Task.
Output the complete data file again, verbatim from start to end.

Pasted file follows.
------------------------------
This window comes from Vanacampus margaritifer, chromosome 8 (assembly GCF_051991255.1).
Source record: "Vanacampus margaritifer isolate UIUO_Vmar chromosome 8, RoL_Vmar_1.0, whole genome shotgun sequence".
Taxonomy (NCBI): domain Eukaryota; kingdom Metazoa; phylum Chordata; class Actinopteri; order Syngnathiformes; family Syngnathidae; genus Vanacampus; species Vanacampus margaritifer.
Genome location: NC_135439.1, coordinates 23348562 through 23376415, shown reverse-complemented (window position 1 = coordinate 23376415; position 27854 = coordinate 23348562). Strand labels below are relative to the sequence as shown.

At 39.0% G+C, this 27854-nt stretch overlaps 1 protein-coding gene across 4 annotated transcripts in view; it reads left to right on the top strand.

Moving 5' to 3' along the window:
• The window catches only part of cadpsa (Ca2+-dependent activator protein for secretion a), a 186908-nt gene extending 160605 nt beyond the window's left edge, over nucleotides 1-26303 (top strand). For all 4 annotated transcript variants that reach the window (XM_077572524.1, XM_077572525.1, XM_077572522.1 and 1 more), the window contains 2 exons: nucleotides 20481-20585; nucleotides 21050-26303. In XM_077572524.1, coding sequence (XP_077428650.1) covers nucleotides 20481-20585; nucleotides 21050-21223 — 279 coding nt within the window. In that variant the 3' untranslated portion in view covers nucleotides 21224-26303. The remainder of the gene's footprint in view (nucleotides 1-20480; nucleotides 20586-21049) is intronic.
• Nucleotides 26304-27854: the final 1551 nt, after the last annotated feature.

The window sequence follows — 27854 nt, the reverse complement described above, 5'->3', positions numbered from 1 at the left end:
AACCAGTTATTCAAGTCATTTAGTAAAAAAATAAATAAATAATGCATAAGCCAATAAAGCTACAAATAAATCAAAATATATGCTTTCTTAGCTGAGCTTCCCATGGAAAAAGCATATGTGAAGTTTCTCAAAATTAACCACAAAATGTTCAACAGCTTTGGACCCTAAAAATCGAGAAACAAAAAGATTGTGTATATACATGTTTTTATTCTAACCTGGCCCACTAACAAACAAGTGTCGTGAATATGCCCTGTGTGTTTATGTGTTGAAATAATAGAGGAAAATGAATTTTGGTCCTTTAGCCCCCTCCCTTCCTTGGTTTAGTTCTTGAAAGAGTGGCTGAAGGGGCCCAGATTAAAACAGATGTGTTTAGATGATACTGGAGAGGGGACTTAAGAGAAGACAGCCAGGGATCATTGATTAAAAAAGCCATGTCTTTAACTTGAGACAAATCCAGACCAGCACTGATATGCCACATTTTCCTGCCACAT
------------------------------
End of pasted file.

This window comes from Vanacampus margaritifer, chromosome 8 (assembly GCF_051991255.1).
Source record: "Vanacampus margaritifer isolate UIUO_Vmar chromosome 8, RoL_Vmar_1.0, whole genome shotgun sequence".
Taxonomy (NCBI): domain Eukaryota; kingdom Metazoa; phylum Chordata; class Actinopteri; order Syngnathiformes; family Syngnathidae; genus Vanacampus; species Vanacampus margaritifer.
Genome location: NC_135439.1, coordinates 23348562 through 23376415, shown reverse-complemented (window position 1 = coordinate 23376415; position 27854 = coordinate 23348562). Strand labels below are relative to the sequence as shown.

At 39.0% G+C, this 27854-nt stretch overlaps 1 protein-coding gene across 4 annotated transcripts in view; it reads left to right on the top strand.

Moving 5' to 3' along the window:
• The window catches only part of cadpsa (Ca2+-dependent activator protein for secretion a), a 186908-nt gene extending 160605 nt beyond the window's left edge, over nucleotides 1-26303 (top strand). For all 4 annotated transcript variants that reach the window (XM_077572524.1, XM_077572525.1, XM_077572522.1 and 1 more), the window contains 2 exons: nucleotides 20481-20585; nucleotides 21050-26303. In XM_077572524.1, coding sequence (XP_077428650.1) covers nucleotides 20481-20585; nucleotides 21050-21223 — 279 coding nt within the window. In that variant the 3' untranslated portion in view covers nucleotides 21224-26303. The remainder of the gene's footprint in view (nucleotides 1-20480; nucleotides 20586-21049) is intronic.
• Nucleotides 26304-27854: the final 1551 nt, after the last annotated feature.

The window sequence follows — 27854 nt, the reverse complement described above, 5'->3', positions numbered from 1 at the left end:
AACCAGTTATTCAAGTCATTTAGTAAAAAAATAAATAAATAATGCATAAGCCAATAAAGCTACAAATAAATCAAAATATATGCTTTCTTAGCTGAGCTTCCCATGGAAAAAGCATATGTGAAGTTTCTCAAAATTAACCACAAAATGTTCAACAGCTTTGGACCCTAAAAATCGAGAAACAAAAAGATTGTGTATATACATGTTTTTATTCTAACCTGGCCCACTAACAAACAAGTGTCGTGAATATGCCCTGTGTGTTTATGTGTTGAAATAATAGAGGAAAATGAATTTTGGTCCTTTAGCCCCCTCCCTTCCTTGGTTTAGTTCTTGAAAGAGTGGCTGAAGGGGCCCAGATTAAAACAGATGTGTTTAGATGATACTGGAGAGGGGACTTAAGAGAAGACAGCCAGGGATCATTGATTAAAAAAGCCATGTCTTTAACTTGAGACAAATCCAGACCAGCACTGATATGCCACATTTTCCTGCCACAT